Metal Gear Solid V: The Phantom Pain is releasing on PC , and that's great news. Rise of the Tomb Raider isn't releasing on PC, not right away , at least, and that's not so great . But what it does mean is that console manufacturers see us as competition, and we're doing pretty well. We attracted a massive game with MGSV, and we're scary enough that Microsoft has gobbled up Tomb Raider for the Xbox.
A big market for PC games means publishers like Konami have a really good reason to get their games on PC, but comes at the cost of being a threat to console sales. It's a double-edged sword, and one that PC gamers have to wield themselves: we don't have a Microsoft or a Sony lobbying for our interests, making deals with Square Enix. We have to do that job ourselves in petitions and on Kickstarter, because even though Microsoft owns the OS most of us play PC games on, it's doing nothing to help the platform.
Granted, the more power Microsoft exerts on PC gaming, the less Windows feels like a free platform. We'll take the hands-off approach in favor of more Windows 8 exclusivity deals (ugh), but Microsoft's willingness to brush us off in favor of selling Xboxes is something we're left to combat on our own. We have a tough case to make, because publishers like exclusivity deals.
As Ben Kuchera wrote in an editorial about Rise of the Tomb Raider on Polygon , it makes sense that Square Enix would want to reduce risk by taking development and marketing support from Microsoft in return for Xbox exclusivity. That's fair, and I still wish them success. I don't agree with Kuchera, however, when he writes that "we need to stop looking at these deals purely through the lens of someone who wants to play the game." He's saying we should stop reacting like gamers who want to play Tomb Raider. That's what we are, and we have a right to feel alienated.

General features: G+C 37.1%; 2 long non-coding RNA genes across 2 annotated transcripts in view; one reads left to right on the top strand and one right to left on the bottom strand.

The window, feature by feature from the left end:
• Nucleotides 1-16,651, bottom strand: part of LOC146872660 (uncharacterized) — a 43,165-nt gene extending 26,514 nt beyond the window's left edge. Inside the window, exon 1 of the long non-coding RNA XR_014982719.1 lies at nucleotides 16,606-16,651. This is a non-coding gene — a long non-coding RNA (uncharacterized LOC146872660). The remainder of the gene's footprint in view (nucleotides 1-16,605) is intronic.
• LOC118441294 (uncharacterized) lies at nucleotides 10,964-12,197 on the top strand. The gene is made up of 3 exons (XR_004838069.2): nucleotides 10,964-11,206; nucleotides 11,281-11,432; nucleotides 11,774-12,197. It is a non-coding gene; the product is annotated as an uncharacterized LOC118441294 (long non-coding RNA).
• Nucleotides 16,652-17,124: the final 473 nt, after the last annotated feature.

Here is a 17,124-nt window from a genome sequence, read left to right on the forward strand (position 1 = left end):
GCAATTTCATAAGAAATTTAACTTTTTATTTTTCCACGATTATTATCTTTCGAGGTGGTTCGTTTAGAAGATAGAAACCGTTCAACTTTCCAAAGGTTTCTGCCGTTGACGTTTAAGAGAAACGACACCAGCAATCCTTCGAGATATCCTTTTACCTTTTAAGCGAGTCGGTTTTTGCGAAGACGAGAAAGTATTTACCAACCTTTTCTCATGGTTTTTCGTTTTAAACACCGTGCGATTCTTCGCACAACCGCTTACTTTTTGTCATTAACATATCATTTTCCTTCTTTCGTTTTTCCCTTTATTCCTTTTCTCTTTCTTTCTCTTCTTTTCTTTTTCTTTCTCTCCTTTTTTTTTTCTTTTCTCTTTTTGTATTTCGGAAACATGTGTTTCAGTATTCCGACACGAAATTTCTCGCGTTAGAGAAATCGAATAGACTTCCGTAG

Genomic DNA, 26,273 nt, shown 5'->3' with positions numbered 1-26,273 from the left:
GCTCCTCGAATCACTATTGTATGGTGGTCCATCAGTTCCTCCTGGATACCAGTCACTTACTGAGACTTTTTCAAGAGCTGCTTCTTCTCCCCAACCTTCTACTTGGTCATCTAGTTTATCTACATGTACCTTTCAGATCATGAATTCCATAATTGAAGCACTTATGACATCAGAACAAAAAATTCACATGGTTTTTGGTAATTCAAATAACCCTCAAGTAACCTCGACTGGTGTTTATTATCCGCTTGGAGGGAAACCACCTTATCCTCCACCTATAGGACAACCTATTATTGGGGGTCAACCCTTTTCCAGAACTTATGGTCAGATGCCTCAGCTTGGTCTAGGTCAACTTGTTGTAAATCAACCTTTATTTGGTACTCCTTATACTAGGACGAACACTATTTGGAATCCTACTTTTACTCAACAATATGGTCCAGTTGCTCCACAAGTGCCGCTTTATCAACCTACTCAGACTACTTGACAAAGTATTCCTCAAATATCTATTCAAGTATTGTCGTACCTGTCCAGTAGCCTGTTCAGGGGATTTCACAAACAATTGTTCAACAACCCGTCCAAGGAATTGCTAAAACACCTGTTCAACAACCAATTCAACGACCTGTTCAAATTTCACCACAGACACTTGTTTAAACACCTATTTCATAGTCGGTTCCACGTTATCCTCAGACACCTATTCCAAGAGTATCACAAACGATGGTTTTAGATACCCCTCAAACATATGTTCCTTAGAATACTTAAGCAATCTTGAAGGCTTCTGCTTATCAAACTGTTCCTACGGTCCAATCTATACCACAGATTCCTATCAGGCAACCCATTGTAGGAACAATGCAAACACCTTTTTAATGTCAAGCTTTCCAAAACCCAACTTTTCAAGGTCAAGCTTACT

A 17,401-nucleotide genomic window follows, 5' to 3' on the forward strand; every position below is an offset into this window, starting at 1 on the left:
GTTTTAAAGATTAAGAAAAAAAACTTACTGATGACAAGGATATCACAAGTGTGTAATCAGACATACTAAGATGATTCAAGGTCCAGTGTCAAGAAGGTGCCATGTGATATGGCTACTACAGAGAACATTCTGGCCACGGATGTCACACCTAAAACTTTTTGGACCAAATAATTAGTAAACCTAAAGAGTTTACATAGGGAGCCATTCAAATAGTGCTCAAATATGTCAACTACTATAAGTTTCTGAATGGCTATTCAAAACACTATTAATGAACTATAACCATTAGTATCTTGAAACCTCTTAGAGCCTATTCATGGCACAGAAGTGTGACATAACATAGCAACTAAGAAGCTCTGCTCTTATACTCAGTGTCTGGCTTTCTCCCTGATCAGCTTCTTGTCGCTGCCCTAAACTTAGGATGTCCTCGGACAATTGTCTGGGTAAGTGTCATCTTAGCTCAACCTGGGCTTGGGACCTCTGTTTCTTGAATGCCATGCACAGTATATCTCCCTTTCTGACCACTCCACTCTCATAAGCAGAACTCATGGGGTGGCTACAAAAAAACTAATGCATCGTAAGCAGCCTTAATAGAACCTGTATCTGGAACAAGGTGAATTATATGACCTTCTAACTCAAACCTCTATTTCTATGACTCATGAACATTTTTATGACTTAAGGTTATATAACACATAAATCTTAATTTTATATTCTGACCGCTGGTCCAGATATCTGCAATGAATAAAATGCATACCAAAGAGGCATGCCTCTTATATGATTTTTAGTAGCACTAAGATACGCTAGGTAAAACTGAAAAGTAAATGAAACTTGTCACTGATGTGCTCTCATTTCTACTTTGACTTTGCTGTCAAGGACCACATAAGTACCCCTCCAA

Alienating fans is the long term cost of exclusivity. It's hard to quantify, and we can be won back: we're already excited about MGSV even though the series snubbed the PC for ages. I'd love for MGS to find a good home here and build a new fanbase, and as Andy wrote last month , it's a great fit for the PC: a systems-based game that encourages creativity and runs on an engine we're dying to push to its limit.
But that's been a long time coming, and something we've lobbied for, whereas Tomb Raider was just on PC last year. We didn't think we had to ask, so when Rise of the Tomb Raider eventually does come to PC, I wonder if it'll find open arms. Maybe it will—we've waited this long for GTA V, so clearly we can be patient—but we certainly don't depend on any single game to keep us entertained. We might also move on. There's a power shift happening, and it's shifting in our direction.
I agree with Kuchera that exclusivity deals can be pragmatic for publishers, but as Microsoft has made clear, we are console competitors. That means we don't pat them on the back for pragmatic decisions that exclude us—we lobby for our platform. That's how we get games like Metal Gear Solid V, and it's why I expect fewer exclusives will leave out the PC in the future. Microsoft and Sony want to include us in their console war, and I think that'll become a losing attitude. We have a lot of money to spend—or not spend—and we're only getting bigger and louder.
Today's MGSV announcement is a sign that we're getting our message across. It's a great step, at least, when one of gaming's most important creative people stands in front of a Steam logo and says “yes.” It makes those saying “no” look a bit silly, really.
So, welcome to the party, Snake. Lara and Master Chief couldn't be here, but I'm sure they send their regards. More chips for us!